A Love Story for Valentine’s Day

Valentine’s Day, 1973, was a lonely but happy day for me. I can’t remember what I was doing that day, but I can remember why it was both lonely and joyful.

In my last year in high school, a girl I had planned to marry after graduation and I broke up. In my despair, amplified by the state of being a 17 year old, I cried out to God:
“Lord, please find me a girl who will love me for who I am, whom I will love no matter what, and that we will remain together through good and bad.”

Meanwhile, far away from Cairo, in Ohio, a teenage girl is told by an aunt that one day, she will meet a tall man from the South who will win her heart and marry her. She has the faith to believe God can, but is unsure if He will.

As teenagers are wont to do, such things pass into the mind’s obscure regions, and neither of us thought much about it until later. A friend, Darrell, that I made while stationed with the Navy in North Chicago (Great Lakes), who was also 18, suggested that when our training was over in late January, and we headed to the same ship in San Diego, that during that 2 week period, we spend a few days at his house in Ohio, and then a few days at my house in Cairo. I agreed, and when we were shipped out, we drove to his house in Ross, Ohio.

Once there, Darrell said there was a girl he wanted to take out, a younger sister of a girl he went to high school with and graduated with, also 18. With all the insecurity and vanity of an 18 year old boy, he showed me her picture in his high school annual. He called and setup the blind double date for Saturday night, January 20, 1973.

When we walked into the girls’ house (something guys did back then to be respectful rather than sit out in the car and honk the horn), a beautiful girl came out with long, dark hair and brown eyes. It turned out to be the younger sister. Then, I saw the most beautiful sight I had ever seen when my date walked out. Long, beautiful brown hair, big brown eyes I could get lost in, a sweet, gentle face, and a smile that melted my heart. I was stunned and stayed that way the whole evening. Her name was Pam.

We went out to eat, went bowling (something the girls loved), and then I drove home as slowly as I could. I tried to get Pam to go out with me Sunday night, and my heat sank like a rock when she said she couldn’t because that was family bowling night, and no dates were allowed. Just about the time I thought she was giving me a polite brushoff, Pam suggested picking her up Sunday morning. I am pretty sure the joyful yell I had was kept contained so as not to embarrass myself.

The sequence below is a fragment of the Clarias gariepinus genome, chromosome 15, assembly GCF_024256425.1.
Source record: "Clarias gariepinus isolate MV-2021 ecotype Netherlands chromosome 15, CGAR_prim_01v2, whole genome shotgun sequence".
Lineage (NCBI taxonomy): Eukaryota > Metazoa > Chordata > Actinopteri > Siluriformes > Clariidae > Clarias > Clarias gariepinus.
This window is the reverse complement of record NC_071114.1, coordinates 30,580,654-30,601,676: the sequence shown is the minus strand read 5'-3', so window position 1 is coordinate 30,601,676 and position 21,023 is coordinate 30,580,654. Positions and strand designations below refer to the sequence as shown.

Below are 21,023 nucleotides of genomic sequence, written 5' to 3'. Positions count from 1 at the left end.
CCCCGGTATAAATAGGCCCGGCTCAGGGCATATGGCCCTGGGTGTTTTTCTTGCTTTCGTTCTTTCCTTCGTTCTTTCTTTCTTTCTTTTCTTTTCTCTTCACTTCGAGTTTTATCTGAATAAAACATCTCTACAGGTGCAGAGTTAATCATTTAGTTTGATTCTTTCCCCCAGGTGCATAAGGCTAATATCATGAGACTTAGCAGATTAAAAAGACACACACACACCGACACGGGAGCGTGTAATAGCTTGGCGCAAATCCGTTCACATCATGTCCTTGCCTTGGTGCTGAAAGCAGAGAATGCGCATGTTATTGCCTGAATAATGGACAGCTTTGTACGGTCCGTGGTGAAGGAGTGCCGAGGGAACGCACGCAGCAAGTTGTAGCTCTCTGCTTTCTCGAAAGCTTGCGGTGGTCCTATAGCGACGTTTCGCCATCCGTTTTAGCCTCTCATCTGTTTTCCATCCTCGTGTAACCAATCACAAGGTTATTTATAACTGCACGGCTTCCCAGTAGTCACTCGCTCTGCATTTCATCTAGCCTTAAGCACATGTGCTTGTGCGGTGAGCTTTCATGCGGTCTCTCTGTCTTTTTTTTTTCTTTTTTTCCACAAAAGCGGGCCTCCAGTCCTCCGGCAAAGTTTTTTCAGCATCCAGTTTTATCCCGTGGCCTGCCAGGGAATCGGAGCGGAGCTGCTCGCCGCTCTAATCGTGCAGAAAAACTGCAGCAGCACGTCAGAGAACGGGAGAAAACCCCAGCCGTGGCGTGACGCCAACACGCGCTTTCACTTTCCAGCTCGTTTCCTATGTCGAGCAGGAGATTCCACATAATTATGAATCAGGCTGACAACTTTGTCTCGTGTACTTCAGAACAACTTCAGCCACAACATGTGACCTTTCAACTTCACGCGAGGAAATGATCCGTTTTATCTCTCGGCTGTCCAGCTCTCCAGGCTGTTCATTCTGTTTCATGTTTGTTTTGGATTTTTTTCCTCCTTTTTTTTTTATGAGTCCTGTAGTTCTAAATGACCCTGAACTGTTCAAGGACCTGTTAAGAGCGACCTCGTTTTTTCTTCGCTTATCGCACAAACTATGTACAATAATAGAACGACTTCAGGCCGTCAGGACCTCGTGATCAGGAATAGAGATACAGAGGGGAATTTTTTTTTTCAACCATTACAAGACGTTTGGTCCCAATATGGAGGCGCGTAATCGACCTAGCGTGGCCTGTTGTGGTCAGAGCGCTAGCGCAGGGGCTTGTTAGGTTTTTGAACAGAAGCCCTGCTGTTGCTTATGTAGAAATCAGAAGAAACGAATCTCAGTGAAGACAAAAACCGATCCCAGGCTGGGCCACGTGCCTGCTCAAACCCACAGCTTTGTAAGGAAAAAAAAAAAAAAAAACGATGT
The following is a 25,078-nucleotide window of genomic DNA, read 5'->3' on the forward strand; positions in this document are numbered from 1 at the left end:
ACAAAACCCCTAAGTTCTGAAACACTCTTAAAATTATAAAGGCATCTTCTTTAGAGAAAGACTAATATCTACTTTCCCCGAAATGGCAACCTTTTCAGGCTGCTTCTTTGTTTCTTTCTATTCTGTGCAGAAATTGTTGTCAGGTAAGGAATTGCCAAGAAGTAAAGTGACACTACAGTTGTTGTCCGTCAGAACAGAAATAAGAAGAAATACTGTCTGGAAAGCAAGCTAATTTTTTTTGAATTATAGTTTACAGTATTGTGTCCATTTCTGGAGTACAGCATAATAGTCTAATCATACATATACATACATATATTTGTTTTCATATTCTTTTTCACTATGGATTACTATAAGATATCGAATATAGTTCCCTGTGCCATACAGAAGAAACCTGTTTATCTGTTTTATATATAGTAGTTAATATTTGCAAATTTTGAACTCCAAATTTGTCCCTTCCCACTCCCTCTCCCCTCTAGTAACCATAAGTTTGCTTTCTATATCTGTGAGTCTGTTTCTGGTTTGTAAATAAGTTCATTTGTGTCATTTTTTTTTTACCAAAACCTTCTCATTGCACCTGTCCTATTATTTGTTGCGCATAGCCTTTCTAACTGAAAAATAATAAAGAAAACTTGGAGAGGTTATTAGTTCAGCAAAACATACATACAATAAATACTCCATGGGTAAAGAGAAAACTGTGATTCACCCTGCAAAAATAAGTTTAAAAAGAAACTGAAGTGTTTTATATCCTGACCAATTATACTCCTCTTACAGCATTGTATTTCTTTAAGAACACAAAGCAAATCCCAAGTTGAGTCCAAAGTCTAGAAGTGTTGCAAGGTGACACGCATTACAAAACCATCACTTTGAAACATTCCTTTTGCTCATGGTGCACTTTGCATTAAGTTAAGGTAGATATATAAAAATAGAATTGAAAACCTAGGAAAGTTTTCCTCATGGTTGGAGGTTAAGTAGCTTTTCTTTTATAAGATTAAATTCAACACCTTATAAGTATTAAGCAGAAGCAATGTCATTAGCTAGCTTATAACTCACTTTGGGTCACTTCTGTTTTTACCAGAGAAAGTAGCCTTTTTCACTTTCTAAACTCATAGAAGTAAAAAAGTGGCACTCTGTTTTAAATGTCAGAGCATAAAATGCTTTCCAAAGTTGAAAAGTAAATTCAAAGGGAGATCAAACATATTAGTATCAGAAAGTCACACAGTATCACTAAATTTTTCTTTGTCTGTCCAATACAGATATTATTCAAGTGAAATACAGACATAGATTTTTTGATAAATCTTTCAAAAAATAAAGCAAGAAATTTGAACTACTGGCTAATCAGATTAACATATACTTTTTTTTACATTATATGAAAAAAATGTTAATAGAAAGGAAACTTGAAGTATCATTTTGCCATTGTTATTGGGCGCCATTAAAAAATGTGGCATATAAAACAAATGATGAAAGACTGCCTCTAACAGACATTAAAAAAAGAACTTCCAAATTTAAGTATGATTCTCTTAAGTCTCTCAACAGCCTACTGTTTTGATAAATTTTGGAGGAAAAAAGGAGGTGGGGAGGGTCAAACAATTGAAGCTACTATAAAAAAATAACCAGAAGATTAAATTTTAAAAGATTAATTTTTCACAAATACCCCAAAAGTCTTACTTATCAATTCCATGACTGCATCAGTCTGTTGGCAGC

I picked Pam up Sunday morning, and we went driving out in the country. We talked and got to know each other. Being the idiot I was at 18, I saw a path going through a field, and decided to take a shortcut.

I got us stuck in the mud.

We went to a farmhouse nearby to see if the farmer could pull us out with his tractor, but he had just bought the farm and did not have his equipment in place yet. He let us call a tow truck. While we were waiting, he said we must be newlyweds. We both laughed and said no, just dating.

Once I was back on the road, something came over me, and I pulled over and stopped. I turned to Pam, and asked her to marry me. To my surprise, she said “Yes!”.

We had not known each other for 24 hours yet, but we both had it in our minds from the night before, her at her house, and me at Darrell’s house, when we couldn’t sleep, that this was “the one”. Not having a close relationship after this night was an unbearable thought.

We set the date for March 10, then had to move it to March 3 when I found out my ship would be at sea on the 10th. That Valentine’s Day, 1973, was lonely for me because I missed her terribly, but joyful because I knew God had found my mate.

This next March 3rd (2011) will be our 38th anniversary. I love her more than ever, and she is more beautiful, more lovable, and more desirable to me now than when we met. Neither of us has been the perfect spouse, me certainly much less perfect than her, and we’ve had our trials and obstacles, but through it all, God has given us a love that will not die – for each other and for Him.

God knew all along who He wanted for my wife, and who He wanted for Pam’s husband. The love of a lifetime can be a divine appointment, if we just have the smallest bit of faith in the One who created us.

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